They came that evening; the duke made such account of them that he thought Olivas could not produce their peers. They went before the king. Olivas defied the duke, who demanded battle, three to three. Then Don Galvanes, who was at the feet of the king, rose, and called his nephew Agrayes, and said to Olivas, Friend, we promised to be on your side if need was: now then let the battle be. When the duke saw them, he remembered how they had rescued the damsel whom he would have burnt, and he was somewhat abashed. They armed themselves, and entered the place appointed for such trials; one party through the one gate, the other on the opposite side. From the queen's window Olinda overlooked the lists, and seeing Agrayes about to fight her heart failed her; and Mabilia and Oriana were greatly grieved for the love they bore to him and Galvanes. The lists were cleared: the king withdrew from them, and the champions ran their encounter. Agrayes and his uncle dismounted their enemies, and broke both their lances. Olivas made the duke fall on his horse's neck, but received a deep wound himself, and the duke recovered his seat. Agrayes rode at him, and laid on him a heavy load of blows, heartily hating him for his great discourtesy and falsehood; but one of the dismounted knights struck at the prince's horse, and buried the sword in his flank: the horse fell, and the duke and his nephew both assailed Agrayes as he lay upon the ground. Don Galvanes, closely busied with his antagonist, saw nothing of this. At that hour all who loved Agrayes were in great consternation; Amadis yearned to be among them, for he greatly feared his cousin's death; the three damsels above were well nigh desperate, and it was pitiful to behold Olinda, what she suffered. Howbeit, Agrayes got on his feet, and with the good sword of Amadis, which he wielded, laid lustily about him. Ah, God, cried Galaor aloud, what is Olivas about this while! better that he had never borne arms, if he fails at a time like this! But Galaor knew not what sore agony Olivas suffered; for he had such a wound, and bled so fast, that it was a wonder how he kept his seat. He saw the peril of Agrayes, and heaving a deep sigh, as one whose heart did not fail him though his strength was failing, he cried, Oh God, let me help my good friend before my soul depart! and then, feebly as he could, he laid hand to sword and turned upon the duke, and his spirit kept him up. Agrayes was now left man to man, and he remembered that his lady saw him, and he laid on so furiously that his friends trembled lest his strength and breath should fail him but this was his custom, and if his strength had been equal to his great courage, he would have been one of the best knights in the world; but even as it was he was right good, and of great prowess. Anon he had cut through armour and flesh in sundry places, and left his foe quivering with death, at the same moment when Olivas, fainting for loss of blood, fell from his horse. The duke not seeing how Agrayes had fared, turned upon Galvanes; Agrayes leaped upon Olivas's horse, and rode to his uncle's assistance: he smote the duke's nephew upon the helmet, so that the sword stuck there; and plucking it away, he burst the lacings, and left him bareheaded to the wrath of Galvanes, while he turned upon the duke. Presently Galvanes having finished his enemy, attacked the duke on the other side, but his horse being wounded fell and bruised him, so that man to man were left. Still were all the beholders right glad; but above all Don Guilan, who hoped to see the duke slain, for the love he bore to his wife. The duke was flying, Agrayes reached the rim of his shield, the sword went in, the duke threw off the shield from his neck, and still fled; then turned, while Agrayes was recovering his sword, and struck twice at him. The prince, as soon as his weapon was free, requited him with a blow on the left shoulder that went through harness and flesh and bone, down to the ribs. The duke fell, but hung in the stirrup, and the horse dragged him out of the lists, and when he was picked up his head was found dashed to pieces by the horse's heels. Agrayes forthwith alighted, and ran to his uncle, and asked how he fared. Bravely, quoth Galvanes, God be thanked! but I am right sorry for Olivas, for methinks he is dead. They then cast the two nephews out of the lists; then went to Olivas, and found that he had just opened his eyes, and was asking to be confessed. Galvanes looked at his wound: Take heart, cried he, it is not in a dangerous place ! Sir, replied Olivas, my heart and all my limbs are dying away; I have been sore wounded ere now, but never was in such weakness. They disarmed him, and the fresh air was of service, and the blood somewhat ceased. The king sent a bed whereon to remove him, and skilful surgeons dressed his wound, and said that though it was very deep, by God's help they could heal it.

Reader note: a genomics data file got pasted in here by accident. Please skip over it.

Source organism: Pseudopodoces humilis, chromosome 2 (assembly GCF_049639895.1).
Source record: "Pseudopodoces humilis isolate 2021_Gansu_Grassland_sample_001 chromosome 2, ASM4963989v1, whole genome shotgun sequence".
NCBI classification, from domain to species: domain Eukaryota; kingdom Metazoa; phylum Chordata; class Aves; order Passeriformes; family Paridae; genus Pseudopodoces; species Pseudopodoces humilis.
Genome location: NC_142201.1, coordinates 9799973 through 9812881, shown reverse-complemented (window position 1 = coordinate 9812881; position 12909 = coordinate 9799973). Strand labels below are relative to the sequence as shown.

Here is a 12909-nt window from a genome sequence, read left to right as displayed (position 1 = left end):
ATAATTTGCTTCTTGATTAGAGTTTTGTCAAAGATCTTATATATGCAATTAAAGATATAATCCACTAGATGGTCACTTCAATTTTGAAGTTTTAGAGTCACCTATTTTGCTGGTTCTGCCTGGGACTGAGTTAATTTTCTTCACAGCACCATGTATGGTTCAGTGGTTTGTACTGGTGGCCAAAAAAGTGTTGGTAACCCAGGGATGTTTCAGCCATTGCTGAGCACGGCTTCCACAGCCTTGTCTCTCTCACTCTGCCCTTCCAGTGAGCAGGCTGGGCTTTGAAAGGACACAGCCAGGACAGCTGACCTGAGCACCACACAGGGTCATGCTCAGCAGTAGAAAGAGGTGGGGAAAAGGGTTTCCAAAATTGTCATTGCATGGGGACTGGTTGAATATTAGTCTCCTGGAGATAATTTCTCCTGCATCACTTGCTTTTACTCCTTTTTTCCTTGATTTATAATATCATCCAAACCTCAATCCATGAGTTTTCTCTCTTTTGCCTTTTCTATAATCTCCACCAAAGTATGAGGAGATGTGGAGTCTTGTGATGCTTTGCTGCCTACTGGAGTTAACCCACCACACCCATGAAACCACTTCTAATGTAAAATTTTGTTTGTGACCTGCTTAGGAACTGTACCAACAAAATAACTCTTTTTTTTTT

The queen then sent Grumedan to bring Brandalisa to court, and with her, her niece Aldeva: thereat was Don Guilan well pleased, and in a month they arrived, and were honourably welcomed. So the fame of King Lisuarte went abroad, and in half a year it was a marvel how many knights came from foreign parts to serve him, whom he rewarded bountifully, hoping by their aid not only to preserve his own kingdom, but to conquer others, that in old times had been subject and tributary to Great Britain.